|Texas Rifleman, Will Bondurant, is tracking a murderous outlaw, who happens to be his older half brother, when he comes across a burnt out wagon. A man is lying dead, which is disturbing enough, but then Will spots pieces of torn petticoat. The renegade Sioux have made off with a female prisoner. Anxious to continue his search for Luis, Will, in good conscience, cannot abandon a woman he knows is in serious trouble. He goes after her.
Charlotte Greenfield is a spinster from Ohio who plans to teach at an Indian reservation school in Oregon. After her wagon becomes separated from the wagon train, she finds herself being held hostage by Indians. She is scared out of her mind, but luckily God has answered her prayers. A handsome man has arrived in the Indian village and won her her freedom.
Now that he’s saved Charlotte he’s not quite sure what to do with her. Not only do the Riflemen expect him to have captured Luis within the next month, but also Will was wounded saving Charlotte. However, he cannot just abandon her to the elements, so he decides he’s going to take her to Fort Laramie to meet up with her wagon train. Then he can wash his hands of her and get back down to business hunting Luis.
Will is an admirable man, with the best of intentions, so it will come as no surprise to readers that his “plans” for Charlotte don’t exactly go off without a hitch. Life on the trail is hard as it is, but now he has a woman to contend with. On top of that, conflict soon arrives in the form of Will’s injured shoulder, Luis, and another man who appears to be tracking Charlotte herself.
Charlotte is a nice girl, a preacher’s daughter, who travels out west to do good. The death of her parents has left her without family, and she feels she will be best serving the Lord by teaching Indian children. She’s also traveling out west for another reason, one she has not shared with Will.
The Ranger and the Redhead is a nice road romance, with the characters spending the bulk of the novel on the trail traveling west. And while the characters are interesting people, the conflict is a little scatterbrained. The author throws in several threads of external conflict, and attention is divided between all of them. Threads stop and start at odd intervals, with no clear focus given to any of them. This naturally leads to a rather crowded ending, when the author then must tie up all of the loose threads. She does this somewhat successfully, but other interesting aspects of the story are neglected – namely Charlotte’s teaching position.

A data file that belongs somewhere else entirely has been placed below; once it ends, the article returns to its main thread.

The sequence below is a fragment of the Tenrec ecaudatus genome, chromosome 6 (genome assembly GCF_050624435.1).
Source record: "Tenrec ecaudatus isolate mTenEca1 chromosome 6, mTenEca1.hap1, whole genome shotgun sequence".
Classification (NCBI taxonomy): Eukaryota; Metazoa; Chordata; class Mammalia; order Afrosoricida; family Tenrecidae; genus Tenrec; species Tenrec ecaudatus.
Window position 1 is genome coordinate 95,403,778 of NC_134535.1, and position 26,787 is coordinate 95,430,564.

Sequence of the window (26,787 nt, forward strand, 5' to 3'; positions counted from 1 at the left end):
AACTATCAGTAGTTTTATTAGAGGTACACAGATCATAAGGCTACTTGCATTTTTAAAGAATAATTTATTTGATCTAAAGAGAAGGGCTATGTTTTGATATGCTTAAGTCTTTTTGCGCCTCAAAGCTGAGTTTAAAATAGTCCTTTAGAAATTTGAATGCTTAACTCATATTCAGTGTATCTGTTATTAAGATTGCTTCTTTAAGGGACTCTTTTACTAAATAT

Also, Charlotte is fairly religious and secure in her faith. So one finds it rather curious that she has no qualms about losing her virginity and in fact feels no guilt after the fact. Sure life in the west was different, but the Bible is pretty clear on the issue of pre-marital relations and Charlotte barely bats an eyelash. It seemed a tad out of character.
All in all though, The Ranger and the Redhead is a pleasant western read. Charlotte and Will are nice people, and their travels make for interesting reading. A bit more focus on the conflict, or maybe just some weeding of it, would have made this a tighter read – but still, it’s enjoyable fare.